What kind of adult?
By Nathan Day Wilson
Published: Friday, June 12, 2009 7:13 AM US/eastern
A woman who attends First Christian Church recently scheduled counseling with me. She wanted to discuss her teenager and seek suggestions.

You’ve probably seen the scenario she described: Her teenager can text with phone in pocket, keep up with friends on Facebook and create an excellent video PowerPoint — all while listening to an iPod and balancing on one foot. (OK, I added that “balancing on one foot” part for effect.)

Much to the mother’s chagrin, however, that same teenager can barely make a bed or give directions from our church on West Washington Street to his house. Said teenager won’t look adults in the eye or audibly greet them. Perhaps most disconcerting to mom, her teenager seems to have no appreciation for community projects, needs or issues.

Mom to me: “What kind of adult will (her teenager) become?”

I reassured her that erratic behavior for teens has been around as long as teens have been around. It’s common as children become teens and teens become young adults.

As we talked further, though, something else occurred to me. While our bodies are biologically maturing earlier due to nutritional and genetic influences, I wonder if some aspects of our social maturity are being delayed due, at least in part, to technological advancements and time spent with technology.

So I looked into this and found others more learned than I to be in agreement. For instance, two psychologists, Peter Gluckman and Mark Hanson, wrote a book about it titled “Mismatch: Why Our World No Longer Fits Our Bodies.”

Their thesis can be summarized by this line: “The coincidence of reproductive and social maturation which existed for most of our history has been lost.”

Reading that made me ask myself: “Self, what does it mean to be socially mature?” Gluckman and Hanson say it is having “the skills necessary to be a successful adult.” Even I can remember that definition, so it works well enough for me.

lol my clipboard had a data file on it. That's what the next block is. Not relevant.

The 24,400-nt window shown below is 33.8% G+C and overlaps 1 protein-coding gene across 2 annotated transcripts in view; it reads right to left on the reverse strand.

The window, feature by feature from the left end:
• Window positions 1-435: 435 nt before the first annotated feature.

Being the astute reader that you are, you probably could predict what I wondered next: If being socially mature means having the skills to be a successful adult, then what are those skills?

At this point in your reading pleasure, you are invited to ponder for two moments and name what skills you think are needed in order for one to be a successful adult.

OK, that’s enough pondering. Don’t want you to hurt yourself. Let me quickly say that I do not agree that time spent online is necessarily wasted time.

In fact, I think some social skills are learned while using technological tools and toys. Like what, you ask?

Well, like the fact that social worlds negotiated online are permanent, public and involve managing elaborate networks of friends and acquaintances. Or, like the fact that online socializing is always on and always immediate.

But there are other skills not well developed online, such as the skill of learning what it feels like to contribute to the care of one’s home. I know it can be a drag, but having a home that is somewhat organized and clean is mind-clearing and uplifting.

Here’s another skill that many teens I know greatly appreciate: Volunteering. I know many teens at First Christian and outside it who love to volunteer, not least because of the “helper’s high” they get from doing so.

Now, here’s where you come in. What skills would you say are needed for one to be a successful adult? I’d really like to know. Please send them to me at, or by using the comment function if you read this online.

Adolescents are demonstrating their abilities to master technology; maybe we all together can develop abilities to live meaningful lives.

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